What Certification Is Required to Be a Respiratory Therapist?

To become a respiratory therapist, the first step after completing the education requirements will be to earn your certification. This article explains what certification is necessary in order to gain licensure as a respiratory therapist, covering both levels of certification in the field. Schools offering Allied Health degrees can also be found in these popular choices.

Certification Requirements

According to the U.S. Bureau of Labor Statistics, licensure is required to work as a respiratory therapist in almost every state, Alaska being the exception (BLS, www.bls.gov). Many employers also require current CPR certification. Obtaining a license generally follows the same criteria necessary to obtain certification in respiratory therapy. Certification, which is offered by the National Board for Respiratory Care, is divided into two levels depending on education. Some states grant licensure only to therapists who hold certification.

Important Facts About This Occupation

Median Salary (2018) $60,280
Job Outlook (2016-2026) 23% growth
Key Skills Math, science, problem-solving, and interpersonal skills
Work Environment Hospitals, nursing homes, patients' homes
Similar Occupations Occupational therapist, radiation therapist, physical therapist, registered nurse

Source: U.S. Bureau of Labor Statistics

Certified Respiratory Therapist (CRT)

Entry-level certification as a respiratory therapist takes the form of the certified respiratory therapist credential (CRT). The examination focuses on three areas of respiratory therapy:

  • Reviewing and obtaining data about patients' health
  • Working with equipment safely, ensuring that there's no contamination and that equipment works properly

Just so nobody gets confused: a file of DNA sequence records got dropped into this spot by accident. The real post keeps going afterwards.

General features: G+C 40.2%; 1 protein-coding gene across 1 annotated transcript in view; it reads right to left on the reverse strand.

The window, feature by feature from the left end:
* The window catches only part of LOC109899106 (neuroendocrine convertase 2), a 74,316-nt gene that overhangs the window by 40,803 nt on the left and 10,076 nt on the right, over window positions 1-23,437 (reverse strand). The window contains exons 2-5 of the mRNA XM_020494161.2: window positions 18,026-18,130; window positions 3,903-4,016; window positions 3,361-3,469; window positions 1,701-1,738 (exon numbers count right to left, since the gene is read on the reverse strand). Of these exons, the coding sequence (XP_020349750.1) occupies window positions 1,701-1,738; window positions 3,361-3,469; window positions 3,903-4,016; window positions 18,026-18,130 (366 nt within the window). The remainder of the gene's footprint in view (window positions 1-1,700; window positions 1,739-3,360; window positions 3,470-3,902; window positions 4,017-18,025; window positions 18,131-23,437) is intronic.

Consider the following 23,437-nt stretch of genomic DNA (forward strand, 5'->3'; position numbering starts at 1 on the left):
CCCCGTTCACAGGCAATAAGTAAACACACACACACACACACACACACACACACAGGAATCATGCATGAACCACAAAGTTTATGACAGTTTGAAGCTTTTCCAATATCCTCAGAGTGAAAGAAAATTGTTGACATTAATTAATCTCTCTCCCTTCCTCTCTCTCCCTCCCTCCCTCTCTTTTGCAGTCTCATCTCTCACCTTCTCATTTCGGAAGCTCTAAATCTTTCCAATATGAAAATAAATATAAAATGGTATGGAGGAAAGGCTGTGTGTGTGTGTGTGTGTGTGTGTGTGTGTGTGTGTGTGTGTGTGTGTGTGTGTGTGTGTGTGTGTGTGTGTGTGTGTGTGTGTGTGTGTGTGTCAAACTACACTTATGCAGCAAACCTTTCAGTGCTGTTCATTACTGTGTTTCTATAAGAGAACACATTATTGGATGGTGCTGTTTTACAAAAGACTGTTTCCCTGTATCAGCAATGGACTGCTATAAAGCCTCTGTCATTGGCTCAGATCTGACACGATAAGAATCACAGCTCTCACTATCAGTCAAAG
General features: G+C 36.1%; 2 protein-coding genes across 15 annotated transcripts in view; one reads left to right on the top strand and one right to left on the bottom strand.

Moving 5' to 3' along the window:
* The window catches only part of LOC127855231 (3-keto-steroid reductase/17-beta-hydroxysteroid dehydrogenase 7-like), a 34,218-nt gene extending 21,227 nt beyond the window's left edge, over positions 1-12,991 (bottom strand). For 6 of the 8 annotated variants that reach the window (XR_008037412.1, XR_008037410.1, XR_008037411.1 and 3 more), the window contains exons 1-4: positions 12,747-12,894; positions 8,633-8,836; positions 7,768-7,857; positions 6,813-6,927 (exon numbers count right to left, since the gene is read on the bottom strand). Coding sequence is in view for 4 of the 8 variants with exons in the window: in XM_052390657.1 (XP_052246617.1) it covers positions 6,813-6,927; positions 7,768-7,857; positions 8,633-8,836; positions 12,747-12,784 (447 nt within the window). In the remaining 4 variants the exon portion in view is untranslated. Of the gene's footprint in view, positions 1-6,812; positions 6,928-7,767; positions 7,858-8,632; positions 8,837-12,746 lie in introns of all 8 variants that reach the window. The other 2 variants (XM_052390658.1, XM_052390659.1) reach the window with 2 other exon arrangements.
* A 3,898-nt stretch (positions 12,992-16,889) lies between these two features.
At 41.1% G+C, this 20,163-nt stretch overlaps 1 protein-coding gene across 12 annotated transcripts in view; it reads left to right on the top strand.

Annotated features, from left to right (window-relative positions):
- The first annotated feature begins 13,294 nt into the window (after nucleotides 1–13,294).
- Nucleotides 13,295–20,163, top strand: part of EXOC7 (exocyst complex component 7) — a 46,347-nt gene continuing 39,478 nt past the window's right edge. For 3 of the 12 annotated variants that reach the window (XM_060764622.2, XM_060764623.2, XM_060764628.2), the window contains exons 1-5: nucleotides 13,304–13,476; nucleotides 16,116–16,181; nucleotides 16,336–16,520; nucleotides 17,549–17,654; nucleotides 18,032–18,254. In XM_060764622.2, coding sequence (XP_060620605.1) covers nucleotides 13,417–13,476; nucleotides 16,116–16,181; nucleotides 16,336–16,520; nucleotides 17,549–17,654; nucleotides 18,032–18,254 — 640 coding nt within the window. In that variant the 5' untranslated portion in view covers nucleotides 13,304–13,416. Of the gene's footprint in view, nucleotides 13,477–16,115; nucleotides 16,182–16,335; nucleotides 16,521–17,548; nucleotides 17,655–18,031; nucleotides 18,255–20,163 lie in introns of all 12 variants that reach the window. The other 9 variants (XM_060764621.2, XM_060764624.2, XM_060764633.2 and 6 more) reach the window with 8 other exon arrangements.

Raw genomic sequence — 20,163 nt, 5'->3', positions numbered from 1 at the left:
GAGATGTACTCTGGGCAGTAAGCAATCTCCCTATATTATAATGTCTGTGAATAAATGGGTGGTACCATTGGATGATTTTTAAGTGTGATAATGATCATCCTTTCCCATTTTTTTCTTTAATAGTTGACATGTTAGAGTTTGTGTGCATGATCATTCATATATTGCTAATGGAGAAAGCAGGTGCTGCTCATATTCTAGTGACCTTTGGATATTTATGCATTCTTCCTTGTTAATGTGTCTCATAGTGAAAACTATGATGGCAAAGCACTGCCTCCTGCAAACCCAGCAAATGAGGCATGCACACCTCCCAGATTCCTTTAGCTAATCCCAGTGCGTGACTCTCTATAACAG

• Performing and appropriately modifying respiratory care procedures

Eligibility for the certification examination is determined by the highest level of education completed. Applicants should have earned an associate's degree in respiratory therapy through a program recognized by the Commission on Accreditation for Respiratory Care or the Commission on Accreditation of Allied Health Education Programs. Applicants who've completed the first two years of coursework in an approved bachelor's degree program are also eligible to sit for the exam.

Registered Respiratory Therapist (RRT)

Intensive care and supervisory work in respiratory therapy generally require the National Board for Respiratory Care's second-tier certification: RRT, or Registered Respiratory Therapist. This certification test, which consists of both a clinical simulation and a written examination, is available only to those who hold the CRT certification. Additional requirements can be met through education, work experience in respiratory therapy, or a combination of the two.

Generally, this education should come from an advanced respiratory therapy program, but a bachelor's degree program that includes courses in anatomy and physiology, chemistry, microbiology, mathematics, and physics is acceptable when paired with clinical experience as a respiratory therapist.

To continue researching, browse degree options below for course curriculum, prerequisites and financial aid information. Or, learn more about the subject by reading the related articles below:

  • 1. Degree Options:
The schools in the listing below are not free and may include sponsored content but are popular choices among our users. Tuition and costs will vary across programs and locations. Be sure to always request tuition information before starting a program.

Popular Schools